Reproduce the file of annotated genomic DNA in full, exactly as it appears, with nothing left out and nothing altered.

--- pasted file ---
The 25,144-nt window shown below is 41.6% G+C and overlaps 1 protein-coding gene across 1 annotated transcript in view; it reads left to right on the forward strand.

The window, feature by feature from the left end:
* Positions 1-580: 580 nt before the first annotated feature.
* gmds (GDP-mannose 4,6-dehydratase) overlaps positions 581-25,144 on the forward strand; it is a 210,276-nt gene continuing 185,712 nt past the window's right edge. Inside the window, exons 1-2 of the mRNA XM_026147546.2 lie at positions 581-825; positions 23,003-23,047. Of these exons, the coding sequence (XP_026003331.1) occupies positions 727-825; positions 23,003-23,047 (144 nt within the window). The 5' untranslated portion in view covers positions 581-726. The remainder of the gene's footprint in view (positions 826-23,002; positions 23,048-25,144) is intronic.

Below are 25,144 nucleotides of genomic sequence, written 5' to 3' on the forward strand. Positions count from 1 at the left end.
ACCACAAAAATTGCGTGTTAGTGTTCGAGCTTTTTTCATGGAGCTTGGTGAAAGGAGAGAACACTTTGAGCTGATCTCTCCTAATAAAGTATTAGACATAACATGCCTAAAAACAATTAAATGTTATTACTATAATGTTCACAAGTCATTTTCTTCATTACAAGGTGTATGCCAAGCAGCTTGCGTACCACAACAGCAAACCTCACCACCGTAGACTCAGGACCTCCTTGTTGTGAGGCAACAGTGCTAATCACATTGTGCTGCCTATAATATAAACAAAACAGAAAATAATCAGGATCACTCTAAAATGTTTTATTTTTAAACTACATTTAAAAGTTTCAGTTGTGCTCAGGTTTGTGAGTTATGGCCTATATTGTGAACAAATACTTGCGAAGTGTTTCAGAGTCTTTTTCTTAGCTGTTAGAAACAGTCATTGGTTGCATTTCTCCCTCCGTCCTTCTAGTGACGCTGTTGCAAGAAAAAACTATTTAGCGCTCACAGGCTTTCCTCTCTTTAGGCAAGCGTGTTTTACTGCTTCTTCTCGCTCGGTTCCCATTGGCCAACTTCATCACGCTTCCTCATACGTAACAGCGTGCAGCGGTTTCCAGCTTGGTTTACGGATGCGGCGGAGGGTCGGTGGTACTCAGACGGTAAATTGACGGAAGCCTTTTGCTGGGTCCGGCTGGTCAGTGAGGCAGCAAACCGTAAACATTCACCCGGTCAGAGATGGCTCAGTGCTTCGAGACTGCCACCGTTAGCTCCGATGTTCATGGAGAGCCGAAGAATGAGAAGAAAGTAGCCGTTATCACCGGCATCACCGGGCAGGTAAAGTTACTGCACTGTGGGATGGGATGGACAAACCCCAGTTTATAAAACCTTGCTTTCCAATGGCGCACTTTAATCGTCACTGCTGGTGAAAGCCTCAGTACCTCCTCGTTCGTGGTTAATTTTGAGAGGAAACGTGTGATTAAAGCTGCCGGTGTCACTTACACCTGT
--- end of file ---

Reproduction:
The 25,144-nt window shown below is 41.6% G+C and overlaps 1 protein-coding gene across 1 annotated transcript in view; it reads left to right on the forward strand.

The window, feature by feature from the left end:
* Positions 1-580: 580 nt before the first annotated feature.
* gmds (GDP-mannose 4,6-dehydratase) overlaps positions 581-25,144 on the forward strand; it is a 210,276-nt gene continuing 185,712 nt past the window's right edge. Inside the window, exons 1-2 of the mRNA XM_026147546.2 lie at positions 581-825; positions 23,003-23,047. Of these exons, the coding sequence (XP_026003331.1) occupies positions 727-825; positions 23,003-23,047 (144 nt within the window). The 5' untranslated portion in view covers positions 581-726. The remainder of the gene's footprint in view (positions 826-23,002; positions 23,048-25,144) is intronic.

Below are 25,144 nucleotides of genomic sequence, written 5' to 3' on the forward strand. Positions count from 1 at the left end.
ACCACAAAAATTGCGTGTTAGTGTTCGAGCTTTTTTCATGGAGCTTGGTGAAAGGAGAGAACACTTTGAGCTGATCTCTCCTAATAAAGTATTAGACATAACATGCCTAAAAACAATTAAATGTTATTACTATAATGTTCACAAGTCATTTTCTTCATTACAAGGTGTATGCCAAGCAGCTTGCGTACCACAACAGCAAACCTCACCACCGTAGACTCAGGACCTCCTTGTTGTGAGGCAACAGTGCTAATCACATTGTGCTGCCTATAATATAAACAAAACAGAAAATAATCAGGATCACTCTAAAATGTTTTATTTTTAAACTACATTTAAAAGTTTCAGTTGTGCTCAGGTTTGTGAGTTATGGCCTATATTGTGAACAAATACTTGCGAAGTGTTTCAGAGTCTTTTTCTTAGCTGTTAGAAACAGTCATTGGTTGCATTTCTCCCTCCGTCCTTCTAGTGACGCTGTTGCAAGAAAAAACTATTTAGCGCTCACAGGCTTTCCTCTCTTTAGGCAAGCGTGTTTTACTGCTTCTTCTCGCTCGGTTCCCATTGGCCAACTTCATCACGCTTCCTCATACGTAACAGCGTGCAGCGGTTTCCAGCTTGGTTTACGGATGCGGCGGAGGGTCGGTGGTACTCAGACGGTAAATTGACGGAAGCCTTTTGCTGGGTCCGGCTGGTCAGTGAGGCAGCAAACCGTAAACATTCACCCGGTCAGAGATGGCTCAGTGCTTCGAGACTGCCACCGTTAGCTCCGATGTTCATGGAGAGCCGAAGAATGAGAAGAAAGTAGCCGTTATCACCGGCATCACCGGGCAGGTAAAGTTACTGCACTGTGGGATGGGATGGACAAACCCCAGTTTATAAAACCTTGCTTTCCAATGGCGCACTTTAATCGTCACTGCTGGTGAAAGCCTCAGTACCTCCTCGTTCGTGGTTAATTTTGAGAGGAAACGTGTGATTAAAGCTGCCGGTGTCACTTACACCTGT